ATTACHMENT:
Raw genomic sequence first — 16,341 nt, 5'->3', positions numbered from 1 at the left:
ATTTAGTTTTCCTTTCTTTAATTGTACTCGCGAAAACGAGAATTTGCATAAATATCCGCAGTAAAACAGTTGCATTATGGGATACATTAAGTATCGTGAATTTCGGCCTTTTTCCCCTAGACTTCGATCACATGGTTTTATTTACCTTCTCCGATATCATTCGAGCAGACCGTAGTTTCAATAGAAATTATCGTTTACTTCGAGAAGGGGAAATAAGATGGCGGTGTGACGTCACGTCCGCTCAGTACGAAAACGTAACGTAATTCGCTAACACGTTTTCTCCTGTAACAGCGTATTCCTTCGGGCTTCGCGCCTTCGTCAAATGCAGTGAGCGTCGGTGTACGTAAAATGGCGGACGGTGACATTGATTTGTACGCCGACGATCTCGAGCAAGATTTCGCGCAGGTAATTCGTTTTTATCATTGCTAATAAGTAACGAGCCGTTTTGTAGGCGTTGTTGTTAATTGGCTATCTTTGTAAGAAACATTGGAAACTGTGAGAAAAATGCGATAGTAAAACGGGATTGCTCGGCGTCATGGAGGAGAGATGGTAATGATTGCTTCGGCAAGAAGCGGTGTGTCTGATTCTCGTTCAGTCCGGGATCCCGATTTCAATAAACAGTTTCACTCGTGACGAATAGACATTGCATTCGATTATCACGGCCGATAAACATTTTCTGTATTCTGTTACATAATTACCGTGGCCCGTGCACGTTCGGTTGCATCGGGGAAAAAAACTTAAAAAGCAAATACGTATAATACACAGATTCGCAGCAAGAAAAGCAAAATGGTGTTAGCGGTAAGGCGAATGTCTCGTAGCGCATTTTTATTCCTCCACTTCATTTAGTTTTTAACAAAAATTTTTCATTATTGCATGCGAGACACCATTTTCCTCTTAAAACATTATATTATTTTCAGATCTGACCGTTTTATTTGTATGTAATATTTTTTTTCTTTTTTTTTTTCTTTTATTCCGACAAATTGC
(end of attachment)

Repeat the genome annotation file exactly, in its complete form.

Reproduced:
Raw genomic sequence first — 16,341 nt, 5'->3', positions numbered from 1 at the left:
ATTTAGTTTTCCTTTCTTTAATTGTACTCGCGAAAACGAGAATTTGCATAAATATCCGCAGTAAAACAGTTGCATTATGGGATACATTAAGTATCGTGAATTTCGGCCTTTTTCCCCTAGACTTCGATCACATGGTTTTATTTACCTTCTCCGATATCATTCGAGCAGACCGTAGTTTCAATAGAAATTATCGTTTACTTCGAGAAGGGGAAATAAGATGGCGGTGTGACGTCACGTCCGCTCAGTACGAAAACGTAACGTAATTCGCTAACACGTTTTCTCCTGTAACAGCGTATTCCTTCGGGCTTCGCGCCTTCGTCAAATGCAGTGAGCGTCGGTGTACGTAAAATGGCGGACGGTGACATTGATTTGTACGCCGACGATCTCGAGCAAGATTTCGCGCAGGTAATTCGTTTTTATCATTGCTAATAAGTAACGAGCCGTTTTGTAGGCGTTGTTGTTAATTGGCTATCTTTGTAAGAAACATTGGAAACTGTGAGAAAAATGCGATAGTAAAACGGGATTGCTCGGCGTCATGGAGGAGAGATGGTAATGATTGCTTCGGCAAGAAGCGGTGTGTCTGATTCTCGTTCAGTCCGGGATCCCGATTTCAATAAACAGTTTCACTCGTGACGAATAGACATTGCATTCGATTATCACGGCCGATAAACATTTTCTGTATTCTGTTACATAATTACCGTGGCCCGTGCACGTTCGGTTGCATCGGGGAAAAAAACTTAAAAAGCAAATACGTATAATACACAGATTCGCAGCAAGAAAAGCAAAATGGTGTTAGCGGTAAGGCGAATGTCTCGTAGCGCATTTTTATTCCTCCACTTCATTTAGTTTTTAACAAAAATTTTTCATTATTGCATGCGAGACACCATTTTCCTCTTAAAACATTATATTATTTTCAGATCTGACCGTTTTATTTGTATGTAATATTTTTTTTCTTTTTTTTTTTCTTTTATTCCGACAAATTGC